GST activity determination: GST activity was assayed spectrophotometer at 340 nm in 0.025 mL aliquots of ammonium sulfate saturated fractions of crude leaf homogenate according to the method of Habig et al. [21] . The reaction mixture contained 100 mM phosphate buffer, pH 6.5, 1.0 mM CDNB in 20 μl ethanol, 1.0 mM GSH and enzyme protein. Enzyme activity was expressed as μmol S-2, 4-dinitrophenyl-GSH adduct formed/min ± S.D., using a molar extinction coefficient of 9.6 mM−1∙cm−1 for CDNB.

2.11. Activity Staining

Native PAGE was performed on a 7.5% gel according to the method of Laemmli [22] . Gels were stained for peroxidase and GST activity after native PAGE. For peroxidase staining, gels were incubated for 5 - 10 min at 30˚C in a reaction mixture comprising 10.0 mL 0.1 M potassium phosphate buffer pH = 7.0, 20 mg Benzidine (which was dissolved in methanol) and 0.2% H2O2 After incubation the gel was rinsed in distilled water and kept for observation. The sites on the gel where the enzyme peroxidase was present were stained blue which after sometime turned brown confirming the presence of native peroxidase.

Gels were stained for GST activity after native PAGE using the method of Ricci et al. [23] . Blue insoluble formazan appeared on the gel surface in about 3 - 5 min, except in the GST area.

2.12. Protein Estimation

Protein was estimated in crude homogenate/ammonium sulfate fractions using BSA as standard [24] .

2.13. Extraction and Estimation of Total Alkaloids from Roots and Leaves of C. roseus

Total extraction and determination of alkaloids from C. roseus roots and leaves was carried out on day 28 as described by Endo et al. [25] with slight modification. Samples of leaves and roots were homogenized in 90% ethyl alcohol. The ethanol extract was evaporated to dryness. The residue was dissolved in distilled water and mixed with conc. HCl (final concentration of HCl was 3%). An equal volume of ethyl acetate was added. The aqueous phase was collected and adjusted to pH 9.0 with ammonia and extracted with chloroform. The chloroform phase containing the alkaloids was collected and evaporated to dryness to get total alkaloids. The alkaloids were detected at 254 nm. Standard curve was prepared with a mixture of ajmalicine and ajmaline.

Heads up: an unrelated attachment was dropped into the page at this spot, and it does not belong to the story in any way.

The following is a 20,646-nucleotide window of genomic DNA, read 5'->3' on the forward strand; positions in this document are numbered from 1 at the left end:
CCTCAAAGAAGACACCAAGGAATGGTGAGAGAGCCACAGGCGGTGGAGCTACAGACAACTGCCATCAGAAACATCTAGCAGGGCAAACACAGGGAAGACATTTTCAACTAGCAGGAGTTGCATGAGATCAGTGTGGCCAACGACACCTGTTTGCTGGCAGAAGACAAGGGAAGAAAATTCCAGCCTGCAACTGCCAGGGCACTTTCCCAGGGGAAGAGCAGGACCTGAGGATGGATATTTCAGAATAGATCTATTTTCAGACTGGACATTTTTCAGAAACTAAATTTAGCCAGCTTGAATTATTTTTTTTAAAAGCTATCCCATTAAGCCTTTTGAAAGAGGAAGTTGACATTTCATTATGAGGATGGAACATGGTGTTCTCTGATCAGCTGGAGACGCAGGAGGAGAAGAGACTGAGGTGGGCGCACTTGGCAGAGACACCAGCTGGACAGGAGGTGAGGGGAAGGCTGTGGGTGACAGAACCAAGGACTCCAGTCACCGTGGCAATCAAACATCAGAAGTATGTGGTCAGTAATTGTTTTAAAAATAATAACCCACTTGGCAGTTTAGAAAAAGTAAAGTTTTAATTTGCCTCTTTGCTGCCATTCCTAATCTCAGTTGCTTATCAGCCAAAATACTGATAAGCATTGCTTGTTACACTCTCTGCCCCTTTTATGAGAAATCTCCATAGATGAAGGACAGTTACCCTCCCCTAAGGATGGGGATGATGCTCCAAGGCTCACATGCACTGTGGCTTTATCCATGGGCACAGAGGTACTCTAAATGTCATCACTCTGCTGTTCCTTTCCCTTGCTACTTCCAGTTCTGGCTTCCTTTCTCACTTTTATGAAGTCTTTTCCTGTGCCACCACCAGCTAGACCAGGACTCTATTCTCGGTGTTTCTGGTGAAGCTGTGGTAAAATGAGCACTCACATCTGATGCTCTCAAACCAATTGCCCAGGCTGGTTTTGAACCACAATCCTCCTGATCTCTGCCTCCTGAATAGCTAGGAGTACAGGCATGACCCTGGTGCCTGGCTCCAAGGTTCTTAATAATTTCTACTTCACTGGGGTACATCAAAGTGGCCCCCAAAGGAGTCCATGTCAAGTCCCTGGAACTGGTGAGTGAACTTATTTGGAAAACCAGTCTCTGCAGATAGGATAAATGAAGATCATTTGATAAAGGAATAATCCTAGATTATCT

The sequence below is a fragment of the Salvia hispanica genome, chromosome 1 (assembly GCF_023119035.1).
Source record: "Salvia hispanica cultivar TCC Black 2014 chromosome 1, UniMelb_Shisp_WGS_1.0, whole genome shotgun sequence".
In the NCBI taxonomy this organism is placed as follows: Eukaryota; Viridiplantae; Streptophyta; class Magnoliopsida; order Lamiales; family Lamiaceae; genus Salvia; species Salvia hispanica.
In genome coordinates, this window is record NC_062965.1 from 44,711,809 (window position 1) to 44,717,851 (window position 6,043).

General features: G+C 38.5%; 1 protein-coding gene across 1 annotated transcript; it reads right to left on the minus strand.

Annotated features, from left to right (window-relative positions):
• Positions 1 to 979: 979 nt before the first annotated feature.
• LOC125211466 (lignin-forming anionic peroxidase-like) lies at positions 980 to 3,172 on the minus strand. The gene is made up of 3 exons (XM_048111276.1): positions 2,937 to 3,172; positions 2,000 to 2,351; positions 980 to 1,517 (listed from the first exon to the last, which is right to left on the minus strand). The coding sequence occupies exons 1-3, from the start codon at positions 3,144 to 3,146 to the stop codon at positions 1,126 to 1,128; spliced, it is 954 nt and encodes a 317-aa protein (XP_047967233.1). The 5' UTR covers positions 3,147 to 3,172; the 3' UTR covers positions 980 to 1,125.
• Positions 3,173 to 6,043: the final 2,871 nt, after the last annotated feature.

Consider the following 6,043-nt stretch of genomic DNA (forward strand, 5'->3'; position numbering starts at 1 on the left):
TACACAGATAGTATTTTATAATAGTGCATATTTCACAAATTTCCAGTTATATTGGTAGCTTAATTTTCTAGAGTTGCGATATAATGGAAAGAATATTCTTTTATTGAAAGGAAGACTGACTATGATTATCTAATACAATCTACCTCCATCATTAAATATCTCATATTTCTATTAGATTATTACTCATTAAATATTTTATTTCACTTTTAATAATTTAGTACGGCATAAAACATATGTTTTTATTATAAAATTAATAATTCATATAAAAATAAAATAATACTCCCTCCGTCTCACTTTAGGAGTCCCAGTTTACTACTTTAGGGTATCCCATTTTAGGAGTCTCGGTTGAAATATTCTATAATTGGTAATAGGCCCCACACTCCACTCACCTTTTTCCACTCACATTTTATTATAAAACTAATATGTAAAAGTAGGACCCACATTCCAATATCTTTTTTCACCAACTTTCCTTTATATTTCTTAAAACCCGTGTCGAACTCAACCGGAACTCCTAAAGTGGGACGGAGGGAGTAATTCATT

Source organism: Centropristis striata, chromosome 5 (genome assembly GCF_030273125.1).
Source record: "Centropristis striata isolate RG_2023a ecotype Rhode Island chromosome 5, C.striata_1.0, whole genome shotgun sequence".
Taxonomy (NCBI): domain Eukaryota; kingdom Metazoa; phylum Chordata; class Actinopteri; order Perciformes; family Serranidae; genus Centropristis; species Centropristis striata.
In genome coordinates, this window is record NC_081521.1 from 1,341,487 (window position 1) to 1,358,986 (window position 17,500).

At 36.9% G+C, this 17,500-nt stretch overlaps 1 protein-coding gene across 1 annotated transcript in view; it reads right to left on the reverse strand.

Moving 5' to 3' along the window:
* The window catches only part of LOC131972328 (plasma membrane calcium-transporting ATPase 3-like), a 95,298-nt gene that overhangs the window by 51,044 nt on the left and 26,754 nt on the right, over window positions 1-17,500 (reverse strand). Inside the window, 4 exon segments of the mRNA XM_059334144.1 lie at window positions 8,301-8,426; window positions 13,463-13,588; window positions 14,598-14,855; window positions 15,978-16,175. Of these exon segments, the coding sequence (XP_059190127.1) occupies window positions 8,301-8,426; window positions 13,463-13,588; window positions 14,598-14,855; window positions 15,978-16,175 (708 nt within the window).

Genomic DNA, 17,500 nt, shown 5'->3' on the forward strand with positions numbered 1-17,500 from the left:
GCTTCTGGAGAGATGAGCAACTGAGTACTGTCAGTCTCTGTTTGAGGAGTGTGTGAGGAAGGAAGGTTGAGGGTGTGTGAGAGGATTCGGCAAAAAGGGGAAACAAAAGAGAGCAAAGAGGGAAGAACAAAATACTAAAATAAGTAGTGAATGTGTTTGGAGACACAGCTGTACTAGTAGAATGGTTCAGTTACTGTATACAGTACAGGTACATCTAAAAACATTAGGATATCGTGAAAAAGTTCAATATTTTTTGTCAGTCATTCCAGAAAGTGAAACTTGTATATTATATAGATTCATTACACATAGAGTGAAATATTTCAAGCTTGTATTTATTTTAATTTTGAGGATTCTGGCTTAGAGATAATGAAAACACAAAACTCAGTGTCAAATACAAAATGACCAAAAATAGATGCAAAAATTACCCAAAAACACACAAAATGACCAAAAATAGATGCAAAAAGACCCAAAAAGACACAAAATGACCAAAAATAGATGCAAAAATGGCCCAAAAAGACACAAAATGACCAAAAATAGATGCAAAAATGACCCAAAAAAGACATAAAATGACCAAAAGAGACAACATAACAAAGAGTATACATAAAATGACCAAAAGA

2.14. Statistical Analysis

In all experiments three replicates were done for each concentration of primary and secondary sludge. Mean and standard deviations were calculated from triplicate measurement of three separate experiments. For differences between seven mean values (one control and six treatment groups), an analysis of variance (ANOVA) was performed. Results were considered to have reached statistical significance when p < 0.05. Critical difference was calculated to compare between various treatments. Significant differences of the means were set at p < 0.05.

3. Results and Discussion

3.1. Effect of Different Concentrations of Cr Containing Sludge Amended Soil on Plant Growth

Primary and secondary sludge were analyzed for their physico-chemical properties (Table 1). Figure 1 depicts the amount of Cr in leaves and roots of C. roseus plants when they were grown in presence of 10% - 50% primary and secondary sludge.